We hope this Study Day will invigorate the exchange of ideas and projects and provide a forum in which to celebrate an extraordinary Victorian personality, for example through a concomitant online exhibition or neo-Victorian fan perspectives. We aim to publish a collection of selected papers after the event.
We invite papers on topics including, but not limited to:
Ouida’s life: Langham salon, military friendships, Florentine circles, Ouida as a celebrity, her correspondences & friendships (with Burton, Blunt, Tauchnitz…), her biographies, etc.
Ouida, her literary contemporaries, & the marketplace: M.E. Braddon, Marie Corelli, Vernon Lee, G. A. Lawrence, Ouida as inspiration or competitor, etc.
Ouida & publishing: Chapman & Hall vs Chatto & Windus, Tauchnitz, Heinemann, Lippincott, Review des Deux Mondes, serial publications, marketing, etc.
Ouida as aesthete or decadent icon: proto-aestheticism, Oscar Wilde, Max Beerbohm, Algernon Swinburne, G.S. Street, Gabriele D’Annunzio
Ouida across genres & modes: muscular adventure, sensation, social satire, New Woman fiction, romanticism vs realism, eco-criticism, political satire, etc.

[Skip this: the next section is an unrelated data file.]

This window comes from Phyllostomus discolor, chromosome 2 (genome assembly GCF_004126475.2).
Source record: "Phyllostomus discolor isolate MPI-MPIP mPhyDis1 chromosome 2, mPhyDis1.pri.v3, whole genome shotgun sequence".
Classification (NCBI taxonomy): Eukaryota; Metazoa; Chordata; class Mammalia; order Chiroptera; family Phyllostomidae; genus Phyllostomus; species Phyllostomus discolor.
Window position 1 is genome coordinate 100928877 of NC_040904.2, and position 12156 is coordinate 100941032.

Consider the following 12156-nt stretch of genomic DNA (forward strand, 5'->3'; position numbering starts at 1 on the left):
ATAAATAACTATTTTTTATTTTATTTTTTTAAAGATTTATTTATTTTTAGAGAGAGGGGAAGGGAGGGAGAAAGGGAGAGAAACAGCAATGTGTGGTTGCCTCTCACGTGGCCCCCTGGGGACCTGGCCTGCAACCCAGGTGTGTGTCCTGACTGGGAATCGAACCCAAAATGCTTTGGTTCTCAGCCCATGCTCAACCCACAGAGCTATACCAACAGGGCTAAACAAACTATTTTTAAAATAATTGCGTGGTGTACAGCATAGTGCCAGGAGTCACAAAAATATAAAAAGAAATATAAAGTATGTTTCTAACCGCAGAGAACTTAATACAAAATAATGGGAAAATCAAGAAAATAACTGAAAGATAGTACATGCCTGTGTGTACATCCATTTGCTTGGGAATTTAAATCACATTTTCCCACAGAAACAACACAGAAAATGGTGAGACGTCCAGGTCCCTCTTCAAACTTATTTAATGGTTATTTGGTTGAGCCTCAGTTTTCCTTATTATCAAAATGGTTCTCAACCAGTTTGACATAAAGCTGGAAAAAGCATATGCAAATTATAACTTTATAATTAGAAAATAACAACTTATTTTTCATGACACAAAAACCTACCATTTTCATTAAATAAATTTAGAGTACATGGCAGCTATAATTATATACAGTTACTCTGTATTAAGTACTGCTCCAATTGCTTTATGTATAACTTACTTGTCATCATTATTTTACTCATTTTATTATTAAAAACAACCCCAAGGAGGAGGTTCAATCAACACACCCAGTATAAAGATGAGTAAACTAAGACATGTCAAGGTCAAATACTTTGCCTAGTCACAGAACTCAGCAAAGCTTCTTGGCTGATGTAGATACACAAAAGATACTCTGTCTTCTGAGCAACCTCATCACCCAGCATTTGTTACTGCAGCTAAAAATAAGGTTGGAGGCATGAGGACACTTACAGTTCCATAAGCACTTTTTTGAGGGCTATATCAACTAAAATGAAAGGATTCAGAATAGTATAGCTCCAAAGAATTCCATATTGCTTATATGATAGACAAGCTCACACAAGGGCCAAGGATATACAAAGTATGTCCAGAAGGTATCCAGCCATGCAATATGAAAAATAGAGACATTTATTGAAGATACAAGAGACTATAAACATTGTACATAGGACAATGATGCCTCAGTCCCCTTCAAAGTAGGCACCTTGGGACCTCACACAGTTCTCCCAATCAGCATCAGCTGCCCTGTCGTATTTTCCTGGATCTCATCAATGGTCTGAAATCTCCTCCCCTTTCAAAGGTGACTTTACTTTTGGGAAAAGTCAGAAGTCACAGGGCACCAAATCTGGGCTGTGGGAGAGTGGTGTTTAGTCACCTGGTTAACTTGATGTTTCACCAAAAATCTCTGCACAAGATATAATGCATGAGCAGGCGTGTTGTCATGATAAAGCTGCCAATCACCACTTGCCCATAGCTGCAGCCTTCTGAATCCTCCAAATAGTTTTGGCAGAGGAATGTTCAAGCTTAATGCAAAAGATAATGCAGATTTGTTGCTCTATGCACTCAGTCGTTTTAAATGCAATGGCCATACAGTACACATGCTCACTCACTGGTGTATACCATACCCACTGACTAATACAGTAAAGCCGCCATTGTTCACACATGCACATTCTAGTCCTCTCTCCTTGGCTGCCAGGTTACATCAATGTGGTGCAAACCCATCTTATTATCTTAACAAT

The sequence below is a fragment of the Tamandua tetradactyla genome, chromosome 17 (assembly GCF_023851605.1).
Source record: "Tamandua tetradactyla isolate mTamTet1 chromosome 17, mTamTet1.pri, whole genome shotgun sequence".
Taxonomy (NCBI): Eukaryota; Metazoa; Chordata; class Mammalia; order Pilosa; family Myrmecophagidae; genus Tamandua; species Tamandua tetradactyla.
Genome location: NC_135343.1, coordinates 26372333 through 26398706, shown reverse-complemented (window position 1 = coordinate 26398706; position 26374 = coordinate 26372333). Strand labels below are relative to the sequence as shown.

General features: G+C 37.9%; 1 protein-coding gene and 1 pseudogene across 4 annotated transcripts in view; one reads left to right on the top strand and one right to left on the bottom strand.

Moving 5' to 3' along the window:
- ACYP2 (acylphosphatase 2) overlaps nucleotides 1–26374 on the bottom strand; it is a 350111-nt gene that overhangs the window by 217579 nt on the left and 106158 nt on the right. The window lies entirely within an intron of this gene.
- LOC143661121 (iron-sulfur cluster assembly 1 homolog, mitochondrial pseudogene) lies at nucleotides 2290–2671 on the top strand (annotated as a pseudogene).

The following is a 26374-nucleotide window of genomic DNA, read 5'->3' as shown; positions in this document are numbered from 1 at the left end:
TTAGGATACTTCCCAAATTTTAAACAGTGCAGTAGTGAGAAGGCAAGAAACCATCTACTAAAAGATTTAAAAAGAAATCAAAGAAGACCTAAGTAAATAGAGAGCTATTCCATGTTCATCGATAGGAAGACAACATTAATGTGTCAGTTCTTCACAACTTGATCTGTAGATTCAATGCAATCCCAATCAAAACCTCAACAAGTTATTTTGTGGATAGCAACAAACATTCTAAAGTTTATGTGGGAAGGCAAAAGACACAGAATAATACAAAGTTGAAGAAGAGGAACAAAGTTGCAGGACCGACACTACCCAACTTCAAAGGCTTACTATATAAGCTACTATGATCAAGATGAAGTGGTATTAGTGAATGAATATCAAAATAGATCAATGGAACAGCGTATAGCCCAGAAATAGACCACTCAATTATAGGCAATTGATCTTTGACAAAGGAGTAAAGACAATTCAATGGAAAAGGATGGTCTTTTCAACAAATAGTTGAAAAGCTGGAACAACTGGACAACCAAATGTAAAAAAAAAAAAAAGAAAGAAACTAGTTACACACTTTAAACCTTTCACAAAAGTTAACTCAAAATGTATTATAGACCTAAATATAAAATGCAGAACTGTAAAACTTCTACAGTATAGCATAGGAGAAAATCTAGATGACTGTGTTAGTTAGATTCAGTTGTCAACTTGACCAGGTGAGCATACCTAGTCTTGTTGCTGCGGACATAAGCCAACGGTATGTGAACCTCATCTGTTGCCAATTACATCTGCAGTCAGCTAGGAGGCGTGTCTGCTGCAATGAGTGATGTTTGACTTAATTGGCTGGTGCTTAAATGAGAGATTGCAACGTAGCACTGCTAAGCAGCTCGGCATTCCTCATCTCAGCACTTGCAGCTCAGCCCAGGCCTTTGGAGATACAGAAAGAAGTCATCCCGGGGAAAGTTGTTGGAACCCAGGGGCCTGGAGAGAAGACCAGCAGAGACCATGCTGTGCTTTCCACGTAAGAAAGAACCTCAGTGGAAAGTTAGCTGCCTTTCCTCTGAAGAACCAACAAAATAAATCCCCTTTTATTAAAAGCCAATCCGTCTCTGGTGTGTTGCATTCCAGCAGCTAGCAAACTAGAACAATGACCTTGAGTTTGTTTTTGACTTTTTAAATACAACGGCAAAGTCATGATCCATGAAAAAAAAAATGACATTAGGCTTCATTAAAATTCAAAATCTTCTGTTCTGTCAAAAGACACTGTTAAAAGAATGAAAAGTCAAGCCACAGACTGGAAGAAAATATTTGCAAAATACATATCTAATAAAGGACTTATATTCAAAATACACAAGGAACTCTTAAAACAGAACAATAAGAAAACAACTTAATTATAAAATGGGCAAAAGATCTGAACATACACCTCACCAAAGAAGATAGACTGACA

Ouida’s short stories & critical essays
Ouida international: cosmopolitanism, Baden Baden, Paris, summer capitals, Italian novels, anti-imperialism, translations, reception (France, Italy, Japan, etc)
Ouida’s politics: libertarianism, anti-authoritarianism, animal rights (horses and dogs, especially), New Woman debate, etc.
Ouida & gender: Masculinity, masculine heroism, homosociality, potential queerness, femininity, female agency, misogyny, etc.
Ouida’s afterlives: 20C collections, biographies, Belgian statues, Japanese animes, etc.
Ouida in the archive: researching, collecting, teaching, and studying Ouida then vs now, etc.
We invite 20-minute papers and 10-Minute Flash Papers that outline an ongoing or future research project. This format will be a great opportunity to get feedback on a project.
Please send proposals of 200-300 words and a short bio to Frankie Dytor (firstname.lastname@example.org) and Helena Esser (email@example.com) by October 6th 2023 (extended deadline) or direct any questions you might have to us. The Study Day will take place across two days to accommodate UK and US time zones.